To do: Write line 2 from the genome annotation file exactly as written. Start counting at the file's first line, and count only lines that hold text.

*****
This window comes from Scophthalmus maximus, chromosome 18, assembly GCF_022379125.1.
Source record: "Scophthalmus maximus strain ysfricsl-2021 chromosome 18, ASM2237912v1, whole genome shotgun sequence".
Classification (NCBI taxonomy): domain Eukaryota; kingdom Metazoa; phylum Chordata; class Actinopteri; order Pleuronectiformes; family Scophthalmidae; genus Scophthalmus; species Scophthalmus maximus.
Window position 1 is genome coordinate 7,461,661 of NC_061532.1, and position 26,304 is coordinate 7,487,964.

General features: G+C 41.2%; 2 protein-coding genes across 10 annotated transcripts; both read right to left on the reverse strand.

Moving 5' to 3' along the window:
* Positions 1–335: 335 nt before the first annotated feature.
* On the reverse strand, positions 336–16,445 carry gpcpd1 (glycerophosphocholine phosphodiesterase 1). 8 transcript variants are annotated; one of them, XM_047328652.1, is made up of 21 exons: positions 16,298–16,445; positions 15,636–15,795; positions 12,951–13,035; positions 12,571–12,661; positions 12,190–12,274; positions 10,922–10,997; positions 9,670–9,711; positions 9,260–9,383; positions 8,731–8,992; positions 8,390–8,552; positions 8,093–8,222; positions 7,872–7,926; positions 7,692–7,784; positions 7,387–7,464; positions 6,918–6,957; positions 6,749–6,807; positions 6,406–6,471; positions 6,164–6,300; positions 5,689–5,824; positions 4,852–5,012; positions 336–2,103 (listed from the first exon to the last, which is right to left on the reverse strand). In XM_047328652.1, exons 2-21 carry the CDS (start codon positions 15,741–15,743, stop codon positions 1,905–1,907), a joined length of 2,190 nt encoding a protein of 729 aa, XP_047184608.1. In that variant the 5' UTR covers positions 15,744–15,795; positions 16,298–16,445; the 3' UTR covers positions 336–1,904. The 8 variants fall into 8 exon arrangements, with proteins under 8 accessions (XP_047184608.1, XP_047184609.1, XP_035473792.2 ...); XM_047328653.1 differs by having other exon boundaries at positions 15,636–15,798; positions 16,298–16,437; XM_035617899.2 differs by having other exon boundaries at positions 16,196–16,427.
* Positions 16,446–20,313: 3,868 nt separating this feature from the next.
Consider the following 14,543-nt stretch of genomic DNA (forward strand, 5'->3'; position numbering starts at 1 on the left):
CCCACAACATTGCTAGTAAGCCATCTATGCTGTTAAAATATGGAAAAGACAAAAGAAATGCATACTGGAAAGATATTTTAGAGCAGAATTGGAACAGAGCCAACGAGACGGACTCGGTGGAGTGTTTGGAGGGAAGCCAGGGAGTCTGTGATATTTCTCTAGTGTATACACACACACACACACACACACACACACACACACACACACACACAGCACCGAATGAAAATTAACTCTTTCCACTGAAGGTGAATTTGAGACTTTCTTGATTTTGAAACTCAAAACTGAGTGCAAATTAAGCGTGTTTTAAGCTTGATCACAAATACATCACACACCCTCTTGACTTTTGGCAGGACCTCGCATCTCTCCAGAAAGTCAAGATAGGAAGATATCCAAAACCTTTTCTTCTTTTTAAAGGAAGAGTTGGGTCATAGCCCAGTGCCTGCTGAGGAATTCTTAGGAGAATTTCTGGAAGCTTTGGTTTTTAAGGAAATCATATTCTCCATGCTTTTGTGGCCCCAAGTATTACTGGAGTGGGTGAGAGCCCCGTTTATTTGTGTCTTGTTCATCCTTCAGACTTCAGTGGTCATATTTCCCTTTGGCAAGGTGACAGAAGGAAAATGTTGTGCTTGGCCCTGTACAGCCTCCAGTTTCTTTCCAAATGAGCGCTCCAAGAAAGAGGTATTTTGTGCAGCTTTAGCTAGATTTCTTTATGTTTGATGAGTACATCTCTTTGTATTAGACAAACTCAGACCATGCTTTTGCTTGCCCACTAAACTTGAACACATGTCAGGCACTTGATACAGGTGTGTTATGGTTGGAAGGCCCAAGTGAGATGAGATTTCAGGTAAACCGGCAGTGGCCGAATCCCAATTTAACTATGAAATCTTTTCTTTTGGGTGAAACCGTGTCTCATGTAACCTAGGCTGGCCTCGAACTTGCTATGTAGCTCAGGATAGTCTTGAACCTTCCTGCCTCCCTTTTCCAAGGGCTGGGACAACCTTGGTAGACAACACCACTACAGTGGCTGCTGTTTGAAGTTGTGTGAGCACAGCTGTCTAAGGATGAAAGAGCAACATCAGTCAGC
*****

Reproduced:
Source record: "Scophthalmus maximus strain ysfricsl-2021 chromosome 18, ASM2237912v1, whole genome shotgun sequence".